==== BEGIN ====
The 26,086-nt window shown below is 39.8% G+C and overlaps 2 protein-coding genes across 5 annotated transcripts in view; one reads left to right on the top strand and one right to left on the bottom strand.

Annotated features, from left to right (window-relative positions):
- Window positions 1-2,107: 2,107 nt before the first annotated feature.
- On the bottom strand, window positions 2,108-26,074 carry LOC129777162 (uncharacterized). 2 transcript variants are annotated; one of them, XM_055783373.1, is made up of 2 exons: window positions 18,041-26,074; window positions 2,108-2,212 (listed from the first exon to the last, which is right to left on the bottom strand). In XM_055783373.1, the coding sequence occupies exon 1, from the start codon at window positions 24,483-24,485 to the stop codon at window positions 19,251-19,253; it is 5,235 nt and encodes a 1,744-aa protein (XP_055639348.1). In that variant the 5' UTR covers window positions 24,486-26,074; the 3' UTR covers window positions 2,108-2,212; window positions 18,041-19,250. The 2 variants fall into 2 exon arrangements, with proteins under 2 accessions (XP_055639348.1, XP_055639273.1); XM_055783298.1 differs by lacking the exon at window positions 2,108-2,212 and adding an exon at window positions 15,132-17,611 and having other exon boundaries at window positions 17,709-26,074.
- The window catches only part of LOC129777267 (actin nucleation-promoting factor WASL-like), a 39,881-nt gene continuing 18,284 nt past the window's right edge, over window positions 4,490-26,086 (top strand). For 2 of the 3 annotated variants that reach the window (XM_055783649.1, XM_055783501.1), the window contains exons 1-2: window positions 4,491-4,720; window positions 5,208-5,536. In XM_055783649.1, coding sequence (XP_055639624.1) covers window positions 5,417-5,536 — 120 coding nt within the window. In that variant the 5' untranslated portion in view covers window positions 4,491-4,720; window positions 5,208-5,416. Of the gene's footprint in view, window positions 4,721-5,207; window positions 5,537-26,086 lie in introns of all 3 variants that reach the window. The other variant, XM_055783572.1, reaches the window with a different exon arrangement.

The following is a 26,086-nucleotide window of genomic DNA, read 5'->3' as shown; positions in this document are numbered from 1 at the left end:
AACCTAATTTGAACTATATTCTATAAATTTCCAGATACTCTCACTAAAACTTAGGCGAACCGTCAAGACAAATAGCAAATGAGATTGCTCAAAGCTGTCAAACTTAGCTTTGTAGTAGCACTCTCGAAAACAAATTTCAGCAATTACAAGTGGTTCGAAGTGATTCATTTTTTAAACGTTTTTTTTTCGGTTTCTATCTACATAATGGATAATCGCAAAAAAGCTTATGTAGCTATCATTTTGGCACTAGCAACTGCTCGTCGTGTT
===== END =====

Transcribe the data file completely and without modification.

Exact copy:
The 26,086-nt window shown below is 39.8% G+C and overlaps 2 protein-coding genes across 5 annotated transcripts in view; one reads left to right on the top strand and one right to left on the bottom strand.

Annotated features, from left to right (window-relative positions):
- Window positions 1-2,107: 2,107 nt before the first annotated feature.
- On the bottom strand, window positions 2,108-26,074 carry LOC129777162 (uncharacterized). 2 transcript variants are annotated; one of them, XM_055783373.1, is made up of 2 exons: window positions 18,041-26,074; window positions 2,108-2,212 (listed from the first exon to the last, which is right to left on the bottom strand). In XM_055783373.1, the coding sequence occupies exon 1, from the start codon at window positions 24,483-24,485 to the stop codon at window positions 19,251-19,253; it is 5,235 nt and encodes a 1,744-aa protein (XP_055639348.1). In that variant the 5' UTR covers window positions 24,486-26,074; the 3' UTR covers window positions 2,108-2,212; window positions 18,041-19,250. The 2 variants fall into 2 exon arrangements, with proteins under 2 accessions (XP_055639348.1, XP_055639273.1); XM_055783298.1 differs by lacking the exon at window positions 2,108-2,212 and adding an exon at window positions 15,132-17,611 and having other exon boundaries at window positions 17,709-26,074.
- The window catches only part of LOC129777267 (actin nucleation-promoting factor WASL-like), a 39,881-nt gene continuing 18,284 nt past the window's right edge, over window positions 4,490-26,086 (top strand). For 2 of the 3 annotated variants that reach the window (XM_055783649.1, XM_055783501.1), the window contains exons 1-2: window positions 4,491-4,720; window positions 5,208-5,536. In XM_055783649.1, coding sequence (XP_055639624.1) covers window positions 5,417-5,536 — 120 coding nt within the window. In that variant the 5' untranslated portion in view covers window positions 4,491-4,720; window positions 5,208-5,416. Of the gene's footprint in view, window positions 4,721-5,207; window positions 5,537-26,086 lie in introns of all 3 variants that reach the window. The other variant, XM_055783572.1, reaches the window with a different exon arrangement.

The following is a 26,086-nucleotide window of genomic DNA, read 5'->3' as shown; positions in this document are numbered from 1 at the left end:
AACCTAATTTGAACTATATTCTATAAATTTCCAGATACTCTCACTAAAACTTAGGCGAACCGTCAAGACAAATAGCAAATGAGATTGCTCAAAGCTGTCAAACTTAGCTTTGTAGTAGCACTCTCGAAAACAAATTTCAGCAATTACAAGTGGTTCGAAGTGATTCATTTTTTAAACGTTTTTTTTTCGGTTTCTATCTACATAATGGATAATCGCAAAAAAGCTTATGTAGCTATCATTTTGGCACTAGCAACTGCTCGTCGTGTT